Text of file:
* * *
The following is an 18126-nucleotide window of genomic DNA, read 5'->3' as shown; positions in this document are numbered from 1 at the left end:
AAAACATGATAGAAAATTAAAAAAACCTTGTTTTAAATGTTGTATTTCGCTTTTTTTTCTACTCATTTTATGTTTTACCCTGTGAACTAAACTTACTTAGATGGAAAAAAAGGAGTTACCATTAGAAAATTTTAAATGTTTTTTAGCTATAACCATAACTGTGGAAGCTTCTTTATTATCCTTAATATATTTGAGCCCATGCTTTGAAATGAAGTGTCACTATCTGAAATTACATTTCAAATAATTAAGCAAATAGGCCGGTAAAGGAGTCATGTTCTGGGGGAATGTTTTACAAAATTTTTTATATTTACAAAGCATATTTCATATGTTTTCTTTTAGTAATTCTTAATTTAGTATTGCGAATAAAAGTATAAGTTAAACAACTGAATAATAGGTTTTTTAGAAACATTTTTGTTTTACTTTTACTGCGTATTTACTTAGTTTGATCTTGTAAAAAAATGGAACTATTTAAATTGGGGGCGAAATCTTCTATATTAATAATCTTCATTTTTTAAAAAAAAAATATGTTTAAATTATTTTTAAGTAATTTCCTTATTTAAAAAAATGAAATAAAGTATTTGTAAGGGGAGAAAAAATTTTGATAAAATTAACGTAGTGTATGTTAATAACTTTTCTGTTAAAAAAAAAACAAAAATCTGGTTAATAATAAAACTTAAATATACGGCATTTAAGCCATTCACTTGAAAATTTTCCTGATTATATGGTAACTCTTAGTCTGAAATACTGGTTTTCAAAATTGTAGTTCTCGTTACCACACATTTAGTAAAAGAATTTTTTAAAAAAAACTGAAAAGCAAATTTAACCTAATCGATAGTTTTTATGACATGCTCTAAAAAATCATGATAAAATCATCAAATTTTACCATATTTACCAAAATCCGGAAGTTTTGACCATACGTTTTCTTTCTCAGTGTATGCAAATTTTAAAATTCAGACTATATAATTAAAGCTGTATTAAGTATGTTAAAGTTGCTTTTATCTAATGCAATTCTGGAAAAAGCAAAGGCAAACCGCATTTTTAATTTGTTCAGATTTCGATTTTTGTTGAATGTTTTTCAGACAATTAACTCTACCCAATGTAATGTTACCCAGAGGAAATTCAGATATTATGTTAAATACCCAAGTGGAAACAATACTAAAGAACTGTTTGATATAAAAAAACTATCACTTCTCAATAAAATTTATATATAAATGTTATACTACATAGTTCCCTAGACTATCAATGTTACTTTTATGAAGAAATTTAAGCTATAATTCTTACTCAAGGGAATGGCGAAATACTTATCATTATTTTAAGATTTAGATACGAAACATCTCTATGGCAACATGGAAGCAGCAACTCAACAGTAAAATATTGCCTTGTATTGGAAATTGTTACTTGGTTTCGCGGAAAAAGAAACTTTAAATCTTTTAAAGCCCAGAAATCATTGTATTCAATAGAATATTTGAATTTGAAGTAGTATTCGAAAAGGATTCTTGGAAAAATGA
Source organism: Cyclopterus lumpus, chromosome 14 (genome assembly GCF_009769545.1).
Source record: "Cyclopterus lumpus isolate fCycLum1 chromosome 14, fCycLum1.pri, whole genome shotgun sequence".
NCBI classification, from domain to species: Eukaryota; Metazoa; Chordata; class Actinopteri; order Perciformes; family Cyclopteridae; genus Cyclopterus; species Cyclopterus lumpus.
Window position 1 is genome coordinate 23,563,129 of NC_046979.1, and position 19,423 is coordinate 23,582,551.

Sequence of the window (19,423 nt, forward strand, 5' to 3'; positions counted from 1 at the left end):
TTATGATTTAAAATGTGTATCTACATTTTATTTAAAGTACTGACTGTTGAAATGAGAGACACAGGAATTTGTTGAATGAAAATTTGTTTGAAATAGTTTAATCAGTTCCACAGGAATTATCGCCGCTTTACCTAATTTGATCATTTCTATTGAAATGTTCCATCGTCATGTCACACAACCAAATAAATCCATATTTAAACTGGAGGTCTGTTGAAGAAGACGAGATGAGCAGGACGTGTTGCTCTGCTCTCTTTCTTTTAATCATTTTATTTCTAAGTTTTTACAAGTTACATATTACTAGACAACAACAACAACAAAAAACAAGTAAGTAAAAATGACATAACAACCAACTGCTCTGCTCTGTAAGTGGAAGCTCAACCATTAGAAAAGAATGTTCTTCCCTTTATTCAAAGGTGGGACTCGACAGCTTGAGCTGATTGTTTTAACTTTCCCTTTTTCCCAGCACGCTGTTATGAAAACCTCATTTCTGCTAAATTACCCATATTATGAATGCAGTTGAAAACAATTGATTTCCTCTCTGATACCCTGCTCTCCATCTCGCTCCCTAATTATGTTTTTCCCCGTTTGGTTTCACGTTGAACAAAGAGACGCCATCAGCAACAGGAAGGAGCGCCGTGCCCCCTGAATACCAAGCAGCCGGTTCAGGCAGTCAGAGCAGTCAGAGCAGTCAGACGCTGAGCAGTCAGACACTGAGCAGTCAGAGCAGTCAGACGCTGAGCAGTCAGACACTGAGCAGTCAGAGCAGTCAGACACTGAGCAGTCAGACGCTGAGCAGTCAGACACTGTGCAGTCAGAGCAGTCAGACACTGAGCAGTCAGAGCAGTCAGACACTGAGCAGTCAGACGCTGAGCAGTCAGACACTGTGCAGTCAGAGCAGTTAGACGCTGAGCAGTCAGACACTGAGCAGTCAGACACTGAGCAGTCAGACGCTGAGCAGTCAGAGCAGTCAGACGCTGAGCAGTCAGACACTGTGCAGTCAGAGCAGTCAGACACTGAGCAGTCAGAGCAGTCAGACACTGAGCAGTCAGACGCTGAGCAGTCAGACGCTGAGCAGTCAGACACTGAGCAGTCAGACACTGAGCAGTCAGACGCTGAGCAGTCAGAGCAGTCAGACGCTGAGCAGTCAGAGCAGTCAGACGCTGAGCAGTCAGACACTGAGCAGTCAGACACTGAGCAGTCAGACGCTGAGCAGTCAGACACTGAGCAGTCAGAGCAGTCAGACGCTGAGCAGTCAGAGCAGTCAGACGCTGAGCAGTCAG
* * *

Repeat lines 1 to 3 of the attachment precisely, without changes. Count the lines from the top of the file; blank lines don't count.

The following is an 18126-nucleotide window of genomic DNA, read 5'->3' as shown; positions in this document are numbered from 1 at the left end:
AAAACATGATAGAAAATTAAAAAAACCTTGTTTTAAATGTTGTATTTCGCTTTTTTTTCTACTCATTTTATGTTTTACCCTGTGAACTAAACTTACTTAGATGGAAAAAAAGGAGTTACCATTAGAAAATTTTAAATGTTTTTTAGCTATAACCATAACTGTGGAAGCTTCTTTATTATCCTTAATATATTTGAGCCCATGCTTTGAAATGAAGTGTCACTATCTGAAATTACATTTCAAATAATTAAGCAAATAGGCCGGTAAAGGAGTCATGTTCTGGGGGAATGTTTTACAAAATTTTTTATATTTACAAAGCATATTTCATATGTTTTCTTTTAGTAATTCTTAATTTAGTATTGCGAATAAAAGTATAAGTTAAACAACTGAATAATAGGTTTTTTAGAAACATTTTTGTTTTACTTTTACTGCGTATTTACTTAGTTTGATCTTGTAAAAAAATGGAACTATTTAAATTGGGGGCGAAATCTTCTATATTAATAATCTTCATTTTTTAAAAAAAAAATATGTTTAAATTATTTTTAAGTAATTTCCTTATTTAAAAAAATGAAATAAAGTATTTGTAAGGGGAGAAAAAATTTTGATAAAATTAACGTAGTGTATGTTAATAACTTTTCTGTTAAAAAAAAAACAAAAATCTGGTTAATAATAAAACTTAAATATACGGCATTTAAGCCATTCACTTGAAAATTTTCCTGATTATATGGTAACTCTTAGTCTGAAATACTGGTTTTCAAAATTGTAGTTCTCGTTACCACACATTTAGTAAAAGAATTTTTTAAAAAAAACTGAAAAGCAAATTTAACCTAATCGATAGTTTTTATGACATGCTCTAAAAAATCATGATAAAATCATCAAATTTTACCATATTTACCAAAATCCGGAAGTTTTGACCATACGTTTTCTTTCTCAGTGTATGCAAATTTTAAAATTCAGACTATATAATTAAAGCTGTATTAAGTATGTTAAAGTTGCTTTTATCTAATGCAATTCTGGAAAAAGCAAAGGCAAACCGCATTTTTAATTTGTTCAGATTTCGATTTTTGTTGAATGTTTTTCAGACAATTAACTCTACCCAATGTAATGTTACCCAGAGGAAATTCAGATATTATGTTAAATACCCAAGTGGAAACAATACTAAAGAACTGTTTGATATAAAAAAACTATCACTTCTCAATAAAATTTATATATAAATGTTATACTACATAGTTCCCTAGACTATCAATGTTACTTTTATGAAGAAATTTAAGCTATAATTCTTACTCAAGGGAATGGCGAAATACTTATCATTATTTTAAGATTTAGATACGAAACATCTCTATGGCAACATGGAAGCAGCAACTCAACAGTAAAATATTGCCTTGTATTGGAAATTGTTACTTGGTTTCGCGGAAAAAGAAACTTTAAATCTTTTAAAGCCCAGAAATCATTGTATTCAATAGAATATTTGAATTTGAAGTAGTATTCGAAAAGGATTCTTGGAAAAATGA
Source organism: Cyclopterus lumpus, chromosome 14 (genome assembly GCF_009769545.1).